Japhet De Oliveira: And when you help them resolve that, do you have a method that you use all the time? Are you just direct, or do you have stories or... Yeah.

Alice Issai: I listen really carefully. I ask a lot of questions. And then I'm usually very direct, and I always try to put myself in their place, and I always try to find a win-win for them and the issued individual they're seeking to ask advice for.

Japhet De Oliveira: That's fantastic. That's good. That's good. All right. Where would you like to go next?

Alice Issai: Let's go to 52.

Japhet De Oliveira: 52. All right. Oh, this is great for you. Can you share what motivates you?

Alice Issai: What motivates me?

Japhet De Oliveira: Yeah.

Alice Issai: When I'm asked or I'm challenged... Challenging situations put in front of me...

Japhet De Oliveira: Yeah. You like those?

Alice Issai: I get very motivated and I try to do a lot of thinking, planning solutions, developing solutions, so yeah.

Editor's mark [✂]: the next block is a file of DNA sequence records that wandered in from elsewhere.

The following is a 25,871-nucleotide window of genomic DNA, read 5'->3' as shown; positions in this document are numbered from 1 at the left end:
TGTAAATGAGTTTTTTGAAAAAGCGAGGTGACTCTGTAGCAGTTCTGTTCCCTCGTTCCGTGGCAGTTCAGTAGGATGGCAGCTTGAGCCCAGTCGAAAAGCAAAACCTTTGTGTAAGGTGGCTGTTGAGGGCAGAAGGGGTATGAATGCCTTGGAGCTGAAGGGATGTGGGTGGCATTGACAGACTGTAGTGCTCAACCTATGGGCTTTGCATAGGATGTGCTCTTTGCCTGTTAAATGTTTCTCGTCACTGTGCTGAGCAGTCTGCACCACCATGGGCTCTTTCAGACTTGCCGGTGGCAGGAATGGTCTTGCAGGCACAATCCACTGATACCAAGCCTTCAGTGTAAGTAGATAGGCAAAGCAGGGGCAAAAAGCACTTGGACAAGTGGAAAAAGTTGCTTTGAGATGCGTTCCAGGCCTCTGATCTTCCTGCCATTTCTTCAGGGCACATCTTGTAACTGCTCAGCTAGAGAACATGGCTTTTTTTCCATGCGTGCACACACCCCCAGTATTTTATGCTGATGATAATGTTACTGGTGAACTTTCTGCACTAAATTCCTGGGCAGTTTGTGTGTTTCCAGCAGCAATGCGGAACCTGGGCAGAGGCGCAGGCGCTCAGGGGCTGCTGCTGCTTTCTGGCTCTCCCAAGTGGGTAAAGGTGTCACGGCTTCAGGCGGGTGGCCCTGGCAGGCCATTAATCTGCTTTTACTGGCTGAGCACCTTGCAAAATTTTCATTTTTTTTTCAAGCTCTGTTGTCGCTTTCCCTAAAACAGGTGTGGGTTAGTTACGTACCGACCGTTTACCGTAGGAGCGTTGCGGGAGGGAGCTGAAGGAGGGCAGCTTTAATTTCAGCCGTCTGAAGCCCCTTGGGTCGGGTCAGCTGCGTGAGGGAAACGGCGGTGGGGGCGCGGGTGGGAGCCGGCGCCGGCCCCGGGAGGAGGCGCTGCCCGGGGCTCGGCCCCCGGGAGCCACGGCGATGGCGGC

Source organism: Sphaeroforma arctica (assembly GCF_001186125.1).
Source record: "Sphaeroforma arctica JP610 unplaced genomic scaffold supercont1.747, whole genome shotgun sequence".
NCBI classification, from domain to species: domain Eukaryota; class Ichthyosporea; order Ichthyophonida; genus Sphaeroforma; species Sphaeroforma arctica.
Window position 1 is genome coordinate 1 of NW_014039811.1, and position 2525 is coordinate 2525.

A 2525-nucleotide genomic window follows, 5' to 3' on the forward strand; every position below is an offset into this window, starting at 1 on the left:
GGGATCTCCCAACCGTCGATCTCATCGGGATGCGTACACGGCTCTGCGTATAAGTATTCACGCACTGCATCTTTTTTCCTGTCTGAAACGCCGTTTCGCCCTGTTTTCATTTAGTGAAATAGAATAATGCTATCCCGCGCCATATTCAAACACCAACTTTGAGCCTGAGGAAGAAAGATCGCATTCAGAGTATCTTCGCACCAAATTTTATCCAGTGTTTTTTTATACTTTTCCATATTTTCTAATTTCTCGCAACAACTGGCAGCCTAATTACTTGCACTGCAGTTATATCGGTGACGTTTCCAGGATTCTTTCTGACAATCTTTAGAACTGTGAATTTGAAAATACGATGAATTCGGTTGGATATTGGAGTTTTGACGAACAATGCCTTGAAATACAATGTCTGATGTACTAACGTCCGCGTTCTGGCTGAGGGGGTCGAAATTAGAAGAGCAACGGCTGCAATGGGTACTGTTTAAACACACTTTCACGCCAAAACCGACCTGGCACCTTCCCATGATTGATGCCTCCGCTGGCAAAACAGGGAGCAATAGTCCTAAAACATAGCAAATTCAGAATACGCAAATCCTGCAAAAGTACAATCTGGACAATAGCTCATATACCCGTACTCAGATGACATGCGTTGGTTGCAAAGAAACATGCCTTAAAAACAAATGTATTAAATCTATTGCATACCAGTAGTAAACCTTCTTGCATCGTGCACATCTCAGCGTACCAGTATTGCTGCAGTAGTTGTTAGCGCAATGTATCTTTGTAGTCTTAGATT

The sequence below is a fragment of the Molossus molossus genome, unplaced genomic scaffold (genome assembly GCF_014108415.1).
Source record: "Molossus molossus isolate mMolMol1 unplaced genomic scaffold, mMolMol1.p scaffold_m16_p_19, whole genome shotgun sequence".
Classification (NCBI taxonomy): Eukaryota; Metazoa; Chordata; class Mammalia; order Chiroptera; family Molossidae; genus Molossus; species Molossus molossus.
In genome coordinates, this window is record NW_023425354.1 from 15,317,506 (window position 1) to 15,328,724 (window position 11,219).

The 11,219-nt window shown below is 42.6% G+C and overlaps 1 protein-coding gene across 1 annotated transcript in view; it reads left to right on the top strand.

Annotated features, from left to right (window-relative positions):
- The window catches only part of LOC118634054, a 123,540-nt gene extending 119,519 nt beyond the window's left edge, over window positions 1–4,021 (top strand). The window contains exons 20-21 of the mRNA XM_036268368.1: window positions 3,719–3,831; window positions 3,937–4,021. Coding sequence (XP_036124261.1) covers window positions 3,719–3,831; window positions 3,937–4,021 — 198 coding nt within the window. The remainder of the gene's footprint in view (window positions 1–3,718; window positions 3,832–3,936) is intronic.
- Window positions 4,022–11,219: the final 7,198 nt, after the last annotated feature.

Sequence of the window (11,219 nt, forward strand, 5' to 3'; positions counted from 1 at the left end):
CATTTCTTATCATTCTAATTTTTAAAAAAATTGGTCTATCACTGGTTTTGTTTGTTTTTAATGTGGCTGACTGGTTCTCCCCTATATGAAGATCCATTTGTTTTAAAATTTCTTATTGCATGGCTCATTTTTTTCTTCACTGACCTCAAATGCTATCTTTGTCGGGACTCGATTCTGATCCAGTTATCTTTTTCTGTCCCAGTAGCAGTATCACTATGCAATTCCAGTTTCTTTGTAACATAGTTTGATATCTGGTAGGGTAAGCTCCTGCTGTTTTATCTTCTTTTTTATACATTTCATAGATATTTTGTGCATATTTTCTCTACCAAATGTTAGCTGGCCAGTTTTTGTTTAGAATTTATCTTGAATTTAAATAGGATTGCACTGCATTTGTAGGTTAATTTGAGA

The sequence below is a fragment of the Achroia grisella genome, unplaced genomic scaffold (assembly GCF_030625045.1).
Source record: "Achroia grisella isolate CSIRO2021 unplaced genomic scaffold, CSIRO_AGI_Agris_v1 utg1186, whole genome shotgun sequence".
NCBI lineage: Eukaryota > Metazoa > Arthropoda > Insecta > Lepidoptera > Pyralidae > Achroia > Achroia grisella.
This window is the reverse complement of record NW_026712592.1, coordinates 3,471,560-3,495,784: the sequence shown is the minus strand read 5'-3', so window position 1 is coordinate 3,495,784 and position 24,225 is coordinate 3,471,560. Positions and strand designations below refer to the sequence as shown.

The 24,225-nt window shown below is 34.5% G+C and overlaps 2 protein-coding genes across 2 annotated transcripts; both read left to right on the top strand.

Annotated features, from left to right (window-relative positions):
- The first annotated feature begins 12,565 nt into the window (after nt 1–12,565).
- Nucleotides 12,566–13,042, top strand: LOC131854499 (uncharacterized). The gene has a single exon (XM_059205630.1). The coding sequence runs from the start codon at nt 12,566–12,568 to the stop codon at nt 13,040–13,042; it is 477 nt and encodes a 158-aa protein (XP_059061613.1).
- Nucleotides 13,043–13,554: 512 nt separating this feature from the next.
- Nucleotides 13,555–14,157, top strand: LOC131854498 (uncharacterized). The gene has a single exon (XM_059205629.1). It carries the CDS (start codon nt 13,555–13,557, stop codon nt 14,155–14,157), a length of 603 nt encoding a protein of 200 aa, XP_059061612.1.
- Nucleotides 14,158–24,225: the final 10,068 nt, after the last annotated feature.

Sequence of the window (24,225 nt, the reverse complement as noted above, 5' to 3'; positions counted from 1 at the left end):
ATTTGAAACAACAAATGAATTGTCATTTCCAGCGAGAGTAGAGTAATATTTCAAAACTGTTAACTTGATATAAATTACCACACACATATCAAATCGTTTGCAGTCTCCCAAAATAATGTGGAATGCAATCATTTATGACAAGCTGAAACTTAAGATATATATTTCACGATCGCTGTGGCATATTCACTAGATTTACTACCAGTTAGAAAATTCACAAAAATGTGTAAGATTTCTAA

Japhet De Oliveira: Do you find that you create the challenges sometimes just to ramp up the motivation?

Alice Issai: I probably try to solve it in such a comprehensive way that sometimes I feel like maybe have created a challenge for me that was maybe not necessary, but I'm aware of it.

Japhet De Oliveira: Oh, that's pretty good. Hey, that's really insightful. That's fantastic. All right. After 52, where next?

Alice Issai: Let's go to 58.

Japhet De Oliveira: 58. What is something small, really small that you are extremely passionate about?

Alice Issai: Politeness.

Japhet De Oliveira: Oh. Oh, I like that.

Alice Issai: Someone that's polite and they pay attention to their environment and they say their "thank yous" or their "excuses," or "sorrys," I should say.

Japhet De Oliveira: Yeah. That's really good. That's actually interesting. I have not heard that a lot. And yet we all love it, right? We all love it.

Alice Issai: We love it. And I think maybe one other thing that's very simple that I appreciate, and it goes a long ways, additionally, is a smile. A smile goes a long ways. And it's just so sincere and genuine. And I appreciate that, too.

Japhet De Oliveira: That's so true. That's so true. Hey, I like that a lot. All right. After 58, up or down?

Alice Issai: Oh, I can go back up?

Japhet De Oliveira: Oh, you can, yeah.

Alice Issai: Let's go all the way. Let's go to the hard ones.